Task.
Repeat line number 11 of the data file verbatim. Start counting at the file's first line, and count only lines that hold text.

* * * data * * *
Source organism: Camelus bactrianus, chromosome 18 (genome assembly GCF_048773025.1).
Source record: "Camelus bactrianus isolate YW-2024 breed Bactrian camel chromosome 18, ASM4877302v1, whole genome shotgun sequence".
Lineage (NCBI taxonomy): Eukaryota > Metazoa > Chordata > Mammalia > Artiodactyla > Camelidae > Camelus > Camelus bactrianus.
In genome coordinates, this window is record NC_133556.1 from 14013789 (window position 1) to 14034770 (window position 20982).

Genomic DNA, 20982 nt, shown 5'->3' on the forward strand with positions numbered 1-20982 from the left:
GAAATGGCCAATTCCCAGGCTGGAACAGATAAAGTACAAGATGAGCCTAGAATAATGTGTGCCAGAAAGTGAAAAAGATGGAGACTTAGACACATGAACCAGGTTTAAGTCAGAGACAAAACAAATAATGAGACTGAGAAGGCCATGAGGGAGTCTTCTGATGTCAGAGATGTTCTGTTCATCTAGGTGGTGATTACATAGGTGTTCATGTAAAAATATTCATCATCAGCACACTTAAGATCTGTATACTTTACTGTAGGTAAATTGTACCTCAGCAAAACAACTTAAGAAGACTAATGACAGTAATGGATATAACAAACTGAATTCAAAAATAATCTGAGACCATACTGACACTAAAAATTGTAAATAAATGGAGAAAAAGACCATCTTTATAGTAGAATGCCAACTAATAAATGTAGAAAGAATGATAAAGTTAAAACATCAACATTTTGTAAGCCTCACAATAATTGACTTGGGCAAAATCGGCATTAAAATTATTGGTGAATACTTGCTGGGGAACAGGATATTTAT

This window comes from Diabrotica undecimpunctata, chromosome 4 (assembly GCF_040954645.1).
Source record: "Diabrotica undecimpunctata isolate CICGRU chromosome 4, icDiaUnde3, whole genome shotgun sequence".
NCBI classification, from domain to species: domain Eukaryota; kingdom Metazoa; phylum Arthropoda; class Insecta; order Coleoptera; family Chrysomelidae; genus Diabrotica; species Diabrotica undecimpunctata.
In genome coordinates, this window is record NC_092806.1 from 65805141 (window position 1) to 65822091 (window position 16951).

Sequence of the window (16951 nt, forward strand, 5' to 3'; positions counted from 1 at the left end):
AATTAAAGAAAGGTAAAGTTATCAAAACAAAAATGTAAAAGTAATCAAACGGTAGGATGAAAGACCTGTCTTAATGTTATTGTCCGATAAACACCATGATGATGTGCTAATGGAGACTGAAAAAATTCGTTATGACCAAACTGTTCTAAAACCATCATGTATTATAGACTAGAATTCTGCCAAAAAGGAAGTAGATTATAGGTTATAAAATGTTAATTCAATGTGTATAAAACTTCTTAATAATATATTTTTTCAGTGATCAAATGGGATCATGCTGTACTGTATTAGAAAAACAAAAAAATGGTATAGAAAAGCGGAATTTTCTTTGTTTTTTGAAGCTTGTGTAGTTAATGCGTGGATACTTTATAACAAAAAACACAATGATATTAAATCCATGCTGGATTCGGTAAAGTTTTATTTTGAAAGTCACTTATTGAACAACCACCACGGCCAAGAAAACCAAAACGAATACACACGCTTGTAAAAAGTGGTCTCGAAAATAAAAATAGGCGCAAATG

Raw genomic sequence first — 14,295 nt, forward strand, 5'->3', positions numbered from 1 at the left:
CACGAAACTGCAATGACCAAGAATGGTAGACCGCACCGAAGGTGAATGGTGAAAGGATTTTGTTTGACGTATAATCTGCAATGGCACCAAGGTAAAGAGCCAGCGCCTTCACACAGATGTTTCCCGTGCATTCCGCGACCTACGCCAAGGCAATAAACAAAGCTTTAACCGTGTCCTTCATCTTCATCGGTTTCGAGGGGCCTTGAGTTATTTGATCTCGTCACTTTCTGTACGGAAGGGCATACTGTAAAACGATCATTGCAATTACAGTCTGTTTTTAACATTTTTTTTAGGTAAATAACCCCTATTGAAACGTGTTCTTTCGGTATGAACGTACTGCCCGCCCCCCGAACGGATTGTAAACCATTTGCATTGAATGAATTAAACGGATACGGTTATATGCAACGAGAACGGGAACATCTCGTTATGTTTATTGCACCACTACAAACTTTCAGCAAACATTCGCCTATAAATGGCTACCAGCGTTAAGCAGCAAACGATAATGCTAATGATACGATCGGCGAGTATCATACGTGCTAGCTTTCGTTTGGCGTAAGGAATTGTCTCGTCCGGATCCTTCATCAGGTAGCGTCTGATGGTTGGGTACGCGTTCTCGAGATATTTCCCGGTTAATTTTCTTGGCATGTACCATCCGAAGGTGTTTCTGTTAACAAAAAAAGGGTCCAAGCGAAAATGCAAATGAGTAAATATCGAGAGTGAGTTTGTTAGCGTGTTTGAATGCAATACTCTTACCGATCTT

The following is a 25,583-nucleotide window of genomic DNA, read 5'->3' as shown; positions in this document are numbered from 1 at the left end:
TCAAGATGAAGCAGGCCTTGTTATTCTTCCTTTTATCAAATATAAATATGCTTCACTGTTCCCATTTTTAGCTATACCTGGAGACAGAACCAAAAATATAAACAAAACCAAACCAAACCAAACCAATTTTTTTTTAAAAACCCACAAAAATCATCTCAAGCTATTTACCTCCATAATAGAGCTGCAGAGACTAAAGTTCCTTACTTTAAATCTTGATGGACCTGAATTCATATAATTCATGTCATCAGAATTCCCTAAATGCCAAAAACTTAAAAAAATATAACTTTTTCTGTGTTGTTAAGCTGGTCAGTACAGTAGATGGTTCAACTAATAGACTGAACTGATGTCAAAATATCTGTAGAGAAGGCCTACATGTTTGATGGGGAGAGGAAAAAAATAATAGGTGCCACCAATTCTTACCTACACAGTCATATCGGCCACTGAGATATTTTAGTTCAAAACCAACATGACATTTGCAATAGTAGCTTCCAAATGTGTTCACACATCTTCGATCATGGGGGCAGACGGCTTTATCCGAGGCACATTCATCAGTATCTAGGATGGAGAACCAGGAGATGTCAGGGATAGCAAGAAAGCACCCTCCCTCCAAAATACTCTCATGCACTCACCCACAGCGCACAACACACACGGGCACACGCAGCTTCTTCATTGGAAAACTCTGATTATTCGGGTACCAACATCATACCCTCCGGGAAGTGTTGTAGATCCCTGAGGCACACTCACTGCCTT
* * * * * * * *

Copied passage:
Sequence of the window (16951 nt, forward strand, 5' to 3'; positions counted from 1 at the left end):